See more from this Session: Environmental Functions of Biochar: I
Tuesday, October 18, 2011: 1:05 PM
Henry Gonzalez Convention Center, Room 210B, Concourse Level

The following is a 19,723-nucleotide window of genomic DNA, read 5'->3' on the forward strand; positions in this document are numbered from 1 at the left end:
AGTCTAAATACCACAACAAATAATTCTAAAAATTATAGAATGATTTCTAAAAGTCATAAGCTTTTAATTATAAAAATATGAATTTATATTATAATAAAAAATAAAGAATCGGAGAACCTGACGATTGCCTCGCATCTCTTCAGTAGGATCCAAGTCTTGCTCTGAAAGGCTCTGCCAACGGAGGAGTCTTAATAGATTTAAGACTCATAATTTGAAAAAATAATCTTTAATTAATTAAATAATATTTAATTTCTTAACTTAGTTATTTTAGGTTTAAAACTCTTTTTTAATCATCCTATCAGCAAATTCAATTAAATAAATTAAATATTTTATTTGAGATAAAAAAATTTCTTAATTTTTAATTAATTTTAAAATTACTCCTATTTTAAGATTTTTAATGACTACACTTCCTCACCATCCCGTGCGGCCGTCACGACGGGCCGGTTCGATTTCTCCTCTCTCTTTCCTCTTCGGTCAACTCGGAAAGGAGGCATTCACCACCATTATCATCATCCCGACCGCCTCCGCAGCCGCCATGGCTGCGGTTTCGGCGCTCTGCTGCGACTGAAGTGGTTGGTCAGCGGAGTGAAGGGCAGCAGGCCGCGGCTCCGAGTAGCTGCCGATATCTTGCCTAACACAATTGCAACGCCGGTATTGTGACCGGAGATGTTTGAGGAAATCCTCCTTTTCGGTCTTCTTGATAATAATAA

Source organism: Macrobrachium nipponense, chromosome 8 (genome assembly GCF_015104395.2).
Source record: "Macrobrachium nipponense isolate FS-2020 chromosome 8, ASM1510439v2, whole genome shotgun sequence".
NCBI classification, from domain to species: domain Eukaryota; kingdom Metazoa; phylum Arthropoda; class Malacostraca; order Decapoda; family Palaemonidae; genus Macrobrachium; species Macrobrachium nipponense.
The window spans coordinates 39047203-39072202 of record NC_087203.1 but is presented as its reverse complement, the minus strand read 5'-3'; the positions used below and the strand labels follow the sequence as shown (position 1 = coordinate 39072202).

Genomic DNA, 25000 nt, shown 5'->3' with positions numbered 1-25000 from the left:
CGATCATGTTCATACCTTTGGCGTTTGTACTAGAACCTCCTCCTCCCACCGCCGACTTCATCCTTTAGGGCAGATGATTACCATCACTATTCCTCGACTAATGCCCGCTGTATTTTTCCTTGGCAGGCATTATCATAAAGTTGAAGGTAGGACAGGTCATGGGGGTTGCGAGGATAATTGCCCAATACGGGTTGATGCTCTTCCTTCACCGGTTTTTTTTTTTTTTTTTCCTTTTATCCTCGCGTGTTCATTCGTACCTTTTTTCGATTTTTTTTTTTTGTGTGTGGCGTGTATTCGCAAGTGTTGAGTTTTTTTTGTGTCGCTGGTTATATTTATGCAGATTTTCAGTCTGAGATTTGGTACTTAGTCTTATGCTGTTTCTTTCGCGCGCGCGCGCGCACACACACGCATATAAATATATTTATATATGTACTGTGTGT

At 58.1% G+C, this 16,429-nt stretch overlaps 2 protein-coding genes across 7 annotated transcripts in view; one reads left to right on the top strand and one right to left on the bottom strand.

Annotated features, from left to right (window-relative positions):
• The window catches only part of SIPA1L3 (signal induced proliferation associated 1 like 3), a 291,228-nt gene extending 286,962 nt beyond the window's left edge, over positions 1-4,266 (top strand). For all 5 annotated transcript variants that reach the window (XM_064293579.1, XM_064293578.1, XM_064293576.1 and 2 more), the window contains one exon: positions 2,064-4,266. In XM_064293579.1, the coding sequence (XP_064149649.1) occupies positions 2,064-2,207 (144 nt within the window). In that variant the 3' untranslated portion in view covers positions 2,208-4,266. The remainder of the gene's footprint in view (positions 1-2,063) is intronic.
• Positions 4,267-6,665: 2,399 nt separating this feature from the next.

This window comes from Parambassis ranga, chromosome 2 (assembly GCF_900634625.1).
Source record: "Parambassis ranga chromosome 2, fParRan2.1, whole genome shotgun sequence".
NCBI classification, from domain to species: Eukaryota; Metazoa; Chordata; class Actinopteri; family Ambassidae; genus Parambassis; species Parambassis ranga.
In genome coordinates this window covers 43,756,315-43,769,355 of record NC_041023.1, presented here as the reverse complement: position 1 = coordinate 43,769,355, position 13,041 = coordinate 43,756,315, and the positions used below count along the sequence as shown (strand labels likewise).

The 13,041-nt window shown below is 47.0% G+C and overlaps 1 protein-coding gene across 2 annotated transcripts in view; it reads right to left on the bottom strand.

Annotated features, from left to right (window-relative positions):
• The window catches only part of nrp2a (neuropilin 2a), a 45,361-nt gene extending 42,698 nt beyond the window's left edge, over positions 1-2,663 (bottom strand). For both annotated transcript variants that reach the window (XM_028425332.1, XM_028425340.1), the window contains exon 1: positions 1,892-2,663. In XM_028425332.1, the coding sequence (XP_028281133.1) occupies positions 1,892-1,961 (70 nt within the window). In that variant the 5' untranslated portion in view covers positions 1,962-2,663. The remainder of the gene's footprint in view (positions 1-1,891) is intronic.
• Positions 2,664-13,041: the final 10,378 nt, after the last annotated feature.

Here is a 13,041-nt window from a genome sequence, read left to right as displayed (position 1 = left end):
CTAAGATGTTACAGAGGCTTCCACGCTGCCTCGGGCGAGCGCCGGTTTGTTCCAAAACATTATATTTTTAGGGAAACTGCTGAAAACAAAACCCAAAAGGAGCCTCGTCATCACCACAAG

There is a growing interest in converting organic wastes to charcoal for use as a sustainable soil amendment with a potential to improve soil productivity and sequester C. Three consecutive greenhouse experiments were conducted to investigate the effects of charcoals with different ash and volatile matter (VM) contents on soil properties and maize (Zea mays) growth and to evaluate the effect of time on charcoal performance. Five charcoal (high VM corncob, low VM corncob, kiawe, binchotan and a gasification charcoal of Leucaena leucocephala) amendments applied at a 2.5% (wt/wt) rate were compared with a zero-charcoal control with and without fertilization. Only the gasification charcoal significantly increased maize growth without fertilization. The low VM corncob charcoal with fertilization significantly increased maize growth by 164% compared with the fertilized control in the first planting cycle. Maize growth in the high VM corncob charcoal supplemented with fertilizer treatment was significantly lower than that of the fertilizer alone treatment in the first planting cycle. The negative effect of the high VM charcoal on the fertilizer was due to bioavailable carbon in the charcoal, which increased soil microbial activity and could have caused N immobilization. Both the beneficial and detrimental effects of charcoal did not persist beyond the first planting cycle suggesting charcoal impacts are temporary. While charcoal ash and VM content appear to be important parameters for predicting charcoal behavior in the short-term, more research is need to examine a broader spectrum of feedstocks exposed to varying thermal treatments.